It's not like it took poor whites from Appalachia to make it southern. That influx didn't begin in earnest until the 1940s. Baltimore joined the SGA in 1939 (and later the SLC in 1947), the same year "Maryland, My Maryland" became the state song (which some are now embarassed about).

By "original residents," I was just wondering how far back he meant.
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Old 08-06-2014, 08:14 AM
nei nei won $500 in our forum's Most Engaging Poster Contest - Thirteenth Edition (Jan-Feb 2015). 

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Location: Long Island / NYC
45,988 posts, read 41,959,650 times
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Quote:
Originally Posted by BajanYankee View Post
That was why I said that Jim Crow was more than school segregation. Brown applied to state action (14th Amendment). Bolling applied to federal action (5th Amendment). But those decisions didn't go far enough because there was still the problem of motels, diners, theaters, restaurants, swimming pools and other facilities banning blacks altogether. Fortunately, the 13th Amendment allows the federal government to pursue private actors who discriminate on the basis of race, and that was what became the foundation of civil rights legislation.
I don't think too many northern states had segregated schools, though at times residential segregation created the same result (Boston, Chicago) but there wasn't a specifically white school and a black states. I think you meant the 14th Amendment not the 13th Amendment, the latter was limited to banning slavery.

[qutoe]Does "original residents" mean extending back to the charter granted to Calvert? Or do you simply mean how many whites are multi-generational Marylanders?[/quote]

I meant pre-civil war residents, say 1860 since that was the time we were talking about. I meant how many were connected to the time when slavery was legal (and shaped the political culture).
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Old 08-06-2014, 08:28 AM
 
Location: Crooklyn, New York
28,266 posts, read 26,237,774 times
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Quote:
Originally Posted by nei View Post
I don't think too many northern states had segregated schools, though at times residential segregation created the same result (Boston, Chicago) but there wasn't a specifically white school and a black states. I think you meant the 14th Amendment not the 13th Amendment, the latter was limited to banning slavery.
A lot northern states did have segregated schools. However, many desegregated before Brown. Northeast High School, I believe, was the first public high school in Philadelphia to desegregate. Central must have desegregated shortly thereafter since Alain Locke (born in 1885) graduated from there in 1902.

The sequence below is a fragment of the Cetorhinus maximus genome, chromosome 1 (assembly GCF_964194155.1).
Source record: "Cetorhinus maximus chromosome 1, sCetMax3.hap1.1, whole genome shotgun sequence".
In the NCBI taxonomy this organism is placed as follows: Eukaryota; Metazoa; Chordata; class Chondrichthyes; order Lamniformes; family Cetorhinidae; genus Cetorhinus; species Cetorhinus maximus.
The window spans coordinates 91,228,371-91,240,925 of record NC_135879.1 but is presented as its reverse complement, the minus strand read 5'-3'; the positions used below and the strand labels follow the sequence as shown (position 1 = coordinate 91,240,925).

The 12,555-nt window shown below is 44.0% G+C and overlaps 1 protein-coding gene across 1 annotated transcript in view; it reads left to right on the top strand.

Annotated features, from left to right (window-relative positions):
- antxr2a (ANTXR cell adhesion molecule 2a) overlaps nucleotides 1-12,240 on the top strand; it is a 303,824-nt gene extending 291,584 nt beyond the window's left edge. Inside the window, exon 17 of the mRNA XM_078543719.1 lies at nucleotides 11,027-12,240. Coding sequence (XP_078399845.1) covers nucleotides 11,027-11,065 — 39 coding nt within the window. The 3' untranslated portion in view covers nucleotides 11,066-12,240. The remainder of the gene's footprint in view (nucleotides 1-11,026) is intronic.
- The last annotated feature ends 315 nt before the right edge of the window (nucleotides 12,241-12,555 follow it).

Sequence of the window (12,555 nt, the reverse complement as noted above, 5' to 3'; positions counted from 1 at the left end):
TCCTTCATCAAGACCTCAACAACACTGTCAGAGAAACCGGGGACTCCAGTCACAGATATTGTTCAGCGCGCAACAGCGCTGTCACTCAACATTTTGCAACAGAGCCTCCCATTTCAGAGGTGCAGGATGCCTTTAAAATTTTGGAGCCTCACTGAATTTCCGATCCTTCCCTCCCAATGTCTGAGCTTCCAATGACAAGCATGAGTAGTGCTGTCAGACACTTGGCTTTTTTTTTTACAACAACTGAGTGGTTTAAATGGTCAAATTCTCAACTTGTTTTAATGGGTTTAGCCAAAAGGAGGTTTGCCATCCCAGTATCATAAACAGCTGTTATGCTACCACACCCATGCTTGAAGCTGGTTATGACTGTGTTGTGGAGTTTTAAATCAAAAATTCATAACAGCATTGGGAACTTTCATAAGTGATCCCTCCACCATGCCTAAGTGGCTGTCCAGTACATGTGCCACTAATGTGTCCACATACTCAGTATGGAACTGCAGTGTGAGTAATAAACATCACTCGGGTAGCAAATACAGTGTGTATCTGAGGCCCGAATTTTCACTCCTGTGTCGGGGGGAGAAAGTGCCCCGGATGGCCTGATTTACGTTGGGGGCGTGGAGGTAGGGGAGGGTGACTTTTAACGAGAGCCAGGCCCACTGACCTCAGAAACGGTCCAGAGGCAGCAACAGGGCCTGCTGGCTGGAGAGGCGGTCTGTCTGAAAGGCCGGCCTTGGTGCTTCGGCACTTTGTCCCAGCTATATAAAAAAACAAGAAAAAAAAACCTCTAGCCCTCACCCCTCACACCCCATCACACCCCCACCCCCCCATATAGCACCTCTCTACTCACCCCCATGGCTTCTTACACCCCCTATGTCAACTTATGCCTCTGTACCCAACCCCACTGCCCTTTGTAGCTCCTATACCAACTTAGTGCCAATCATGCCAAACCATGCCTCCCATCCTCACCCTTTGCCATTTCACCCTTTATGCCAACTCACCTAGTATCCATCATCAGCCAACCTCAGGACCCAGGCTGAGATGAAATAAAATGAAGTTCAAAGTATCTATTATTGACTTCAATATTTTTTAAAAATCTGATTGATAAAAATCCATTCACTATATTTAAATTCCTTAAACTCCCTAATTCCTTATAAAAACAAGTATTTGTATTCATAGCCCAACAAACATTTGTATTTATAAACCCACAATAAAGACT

And no, I meant the 13th Amendment. The 14th Amendment covers state action and the 5th Amendment covers federal action. A lot of people forget that opinions in Brown v. Board and Bolling vs. Sharpe were issued in the same year. But nobody really paid attention to the latter because it only applied to the federal government.

After Brown, there was still the problem of diners, apartment rentals, motels, etc. denying Black people. So the Supreme Court interpreted the 13th Amendment very broadly to apply to private discrimination (but only on account of race).

Quote:
In the 1960’s however, the Court reversed itself and held that Section 2 of the Amendment gave Congress the power to abolish “all badges and incidents of slavery.” Since private discrimination based on race was viewed as a continuation of the harms of slavery, Congress had the power to prohibit private discrimination based on race. The Court held that under the two statutes passed pursuant to the Thirteenth Amendment, a landlord could not refuse to rent to a black person, Jones v. Alfred H. Mayer Co., and a private school could not refuse to admit a black child, Runyon v. McCrary.

In one sense, Congressional power under the Thirteenth Amendment is very broad, in that it can cover almost all kinds of private activities. But it is also narrow, in that it may only be used against racial discrimination, and not against other forms of discrimination, such as gender or age.
Prohibiting Private Discrimination

That was the whole entire point of the sit-ins of the 1960s. It's not like Brown was this magic bullet that solved the segregation problem. Many schools were already segregated anyway (in northern cities that didn't have de jure segregation), and if they weren't, whites started to leave once Blacks came. The bigger problem was that Blacks were being treated as second-class citizens in every aspect of life. If you were caught drinking at a "Whites Only" fountain, someone would grab you and throw you on the ground (or worse). That was just as big a problem as school segregation.

Quote:
Originally Posted by nei View Post
I meant pre-civil war residents, say 1860 since that was the time we were talking about. I meant how many were connected to the time when slavery was legal (and shaped the political culture).
I don't think it's just slavery that shaped political culture.